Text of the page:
In the postmenopausal state, the bulk of estrogen production switches from the ovaries to other sites such as adipose tissue, adrenal glands, smooth muscle, and bone.[3,9] Adrenally derived androgens circulate to peripheral tissues where they are converted to estrogen by the action of the enzyme aromatase (also called estrogen synthetase). This residual postmenopausal estrogen, although substantially reduced, remains critical for bone health.[9]

FIGURE 3

Vertebral and Hip Fracture Risk

The mechanism of action of the AIs is to block the peripheral conversion (aromatization) of estrogen from androgen precursors, effectively lowering tissue and circulating estrogen levels.[1,3] The AIs currently approved for adjuvant use in receptor-positive breast cancer in the United States belong to two distinct biochemical classes (Figure 2). The steroidal AI exemestane is a derivative of androstenedione that irreversibly occupies the aromatase substrate-binding site and may be considered an aromatase inactivator. Exemestane is approved as second-line treatment, after 2 to 3 years of tamoxifen, for early hormone receptor-positive breast cancer.

Nonsteroidal inhibitors such as anastrozole and letrozole bind reversibly to the cytochrome P450 domain of aromatase. Anastrazole is approved as first-line adjuvant treatment of hormone receptor-positive early breast cancer. Letrozole is currently approved as second-line treatment, within 3 months of completion of 5 years of tamoxifen, for early hormone receptor-positive breast cancer. Because they do not inhibit estrogen synthesis in functioning ovaries, AIs are not indicated for use in premenopausal or perimenopausal patients with breast cancer. All of these third-generation AIs inhibit aromatase activity by more than 98% and are more potent than earlier drug entities.[1,3]

Unique Aspects of AI-Associated Bone Loss

Treatment-associated bone loss after cancer therapies such as oophorectomy, cytotoxic chemotherapies (eg, doxorubicin and cyclophosphamide)[11], and endocrine therapies may be distinct from normal postmenopausal bone loss. Estrogen deprivation that occurs after ovarian ablation or during AI therapy is generally abrupt compared with that occurring postmenopausally. In addition, treatment-related bone loss may occur at an accelerated rate. The rate of bone loss is estimated at 2% annually during the first years after the onset of menopause, leveling out to ~1% during the next decade and thereafter.[12] In contrast, compared with untreated postmenopausal women, patients with breast cancer who receive AIs experience a rate of bone loss estimated at 2.6% per year.[13] Premenopausal women who receive AIs in combination with a gonadotropin-releasing hormone (GnRH) agonist to effect complete ovarian suppression, or with ovarian failure secondary to chemotherapy, have even higher rates of bone loss—approximately 7% annually.[14,15]

Low bone mineral density (BMD) is a critical factor associated with pathologic fracture. The risk to patients inherent in bone loss is underscored by the exponential increase in vertebral and hip fracture with decreasing BMD, expressed as the T score (Figure 3 and Table 1).[16] Decreases in bone density of 10% to 15% have been shown to approximately double the risk of fracture, and even modest BMD increases can offer substantial preventative benefit.[16] Cumulative increases in BMD of at least 5% have been achieved with bisphosphonates in postmenopausal osteoporosis.[17] Increased BMD with bisphosphonates may result from the remineralization of established bone formation units, rather than from an increase in new bone.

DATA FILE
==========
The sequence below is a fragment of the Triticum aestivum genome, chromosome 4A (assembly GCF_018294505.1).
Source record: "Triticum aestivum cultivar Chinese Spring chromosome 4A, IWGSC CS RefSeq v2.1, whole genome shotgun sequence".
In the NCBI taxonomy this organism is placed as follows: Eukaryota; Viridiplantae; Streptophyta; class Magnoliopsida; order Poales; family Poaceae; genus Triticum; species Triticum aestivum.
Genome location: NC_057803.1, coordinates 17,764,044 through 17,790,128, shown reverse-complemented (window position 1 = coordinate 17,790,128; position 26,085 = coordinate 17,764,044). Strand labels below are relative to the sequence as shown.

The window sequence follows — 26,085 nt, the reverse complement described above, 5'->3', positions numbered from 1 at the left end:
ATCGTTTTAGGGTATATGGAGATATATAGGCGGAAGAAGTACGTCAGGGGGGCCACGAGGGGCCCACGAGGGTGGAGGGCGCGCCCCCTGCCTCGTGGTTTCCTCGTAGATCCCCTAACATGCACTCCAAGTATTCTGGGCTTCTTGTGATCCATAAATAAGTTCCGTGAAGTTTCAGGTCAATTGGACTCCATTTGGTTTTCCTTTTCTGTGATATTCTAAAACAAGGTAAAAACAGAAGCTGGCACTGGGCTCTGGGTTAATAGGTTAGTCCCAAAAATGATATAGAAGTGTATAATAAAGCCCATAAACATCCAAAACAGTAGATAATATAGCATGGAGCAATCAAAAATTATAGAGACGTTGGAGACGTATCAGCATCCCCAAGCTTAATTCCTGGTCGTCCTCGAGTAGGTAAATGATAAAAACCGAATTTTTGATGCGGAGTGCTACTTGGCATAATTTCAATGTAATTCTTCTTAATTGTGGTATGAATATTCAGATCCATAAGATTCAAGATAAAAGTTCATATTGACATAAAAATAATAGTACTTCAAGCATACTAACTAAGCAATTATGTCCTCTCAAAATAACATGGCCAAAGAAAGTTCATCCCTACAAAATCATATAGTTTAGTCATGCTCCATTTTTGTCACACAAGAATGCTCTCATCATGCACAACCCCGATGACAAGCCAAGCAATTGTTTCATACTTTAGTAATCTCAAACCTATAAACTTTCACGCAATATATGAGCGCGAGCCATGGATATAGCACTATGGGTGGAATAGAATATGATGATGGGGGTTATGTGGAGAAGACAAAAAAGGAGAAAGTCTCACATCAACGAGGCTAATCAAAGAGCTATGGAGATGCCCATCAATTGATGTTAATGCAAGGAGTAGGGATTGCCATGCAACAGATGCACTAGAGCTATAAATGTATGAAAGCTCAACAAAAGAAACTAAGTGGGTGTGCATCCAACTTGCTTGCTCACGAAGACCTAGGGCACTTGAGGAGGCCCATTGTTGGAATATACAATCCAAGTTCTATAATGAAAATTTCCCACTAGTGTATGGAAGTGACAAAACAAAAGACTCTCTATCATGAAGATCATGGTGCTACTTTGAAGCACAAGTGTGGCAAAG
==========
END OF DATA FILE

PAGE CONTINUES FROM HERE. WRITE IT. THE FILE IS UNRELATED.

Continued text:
TABLE 1

Treatment Guidelines for Patients With Breast Cancer on Aromatase Inhibitor Therapy

Bone Turnover Markers and AIs

Bone turnover markers are biochemical products of osteoblasts and osteoclasts that reflect bone turnover in the whole skeleton (Table 2).[18,19] Clinically useful osteoblast-derived formation markers include the bone-specific isoform of the enzyme alkaline phosphatase (BALP), the C- and N-terminal propeptides of type 1 collagen (PICP, PINP), and osteocalcin (OC). Markers of osteoclast-mediated bone resorption include the collagen breakdown products, C- and N-telopeptide cross-links (CTX, NTX), pyridinoline (PYD), deoxypyridinoline (DPD), and tartrate-resistant acid phosphatase (TRACP). Assays for the measurement of bone formation markers (BALP and OC) and bone resorption markers (NTX, PYD, and DPD) are commercially available and approved by the US Food and Drug Administration.

TABLE 2

Clinically Useful Bone Turnover Markers

Increases in bone turnover markers approaching 100% may result from decreased estrogen levels at menopause.[18] Similarly, postmenopausal patients with breast cancer who are treated with AIs have significantly higher levels of the urinary bone resorption markers PYD and DPD.[20] Data from the placebo arms of two large randomized trials on the treatment of bone metastases secondary to prostate, non-small-cell lung cancer and other solid tumors with zoledronic acid found baseline levels of both NTX and BALP were highly predictive of subsequent skeletal complications.[21]

Suppression of bone resorption and formation markers has been correlated with clinical outcomes[22] and with clinical response to antiresorptive therapy.[23] A recent study in 328 breast cancer patients with bone metastases found zoledronic acid therapy for 3 months resulted in normalization of bone marker levels in 76% of patients with elevated levels at baseline. Patients with normalized markers had significantly improved survival compared to patients whose bone marker levels were not normalized.[22] Although these recent data suggest that bone marker data may someday be useful in predicting clinical outcome for patients at risk for skeletal events, bone marker monitoring is not yet considered reliable for screening or diagnostic purposes.[24,25]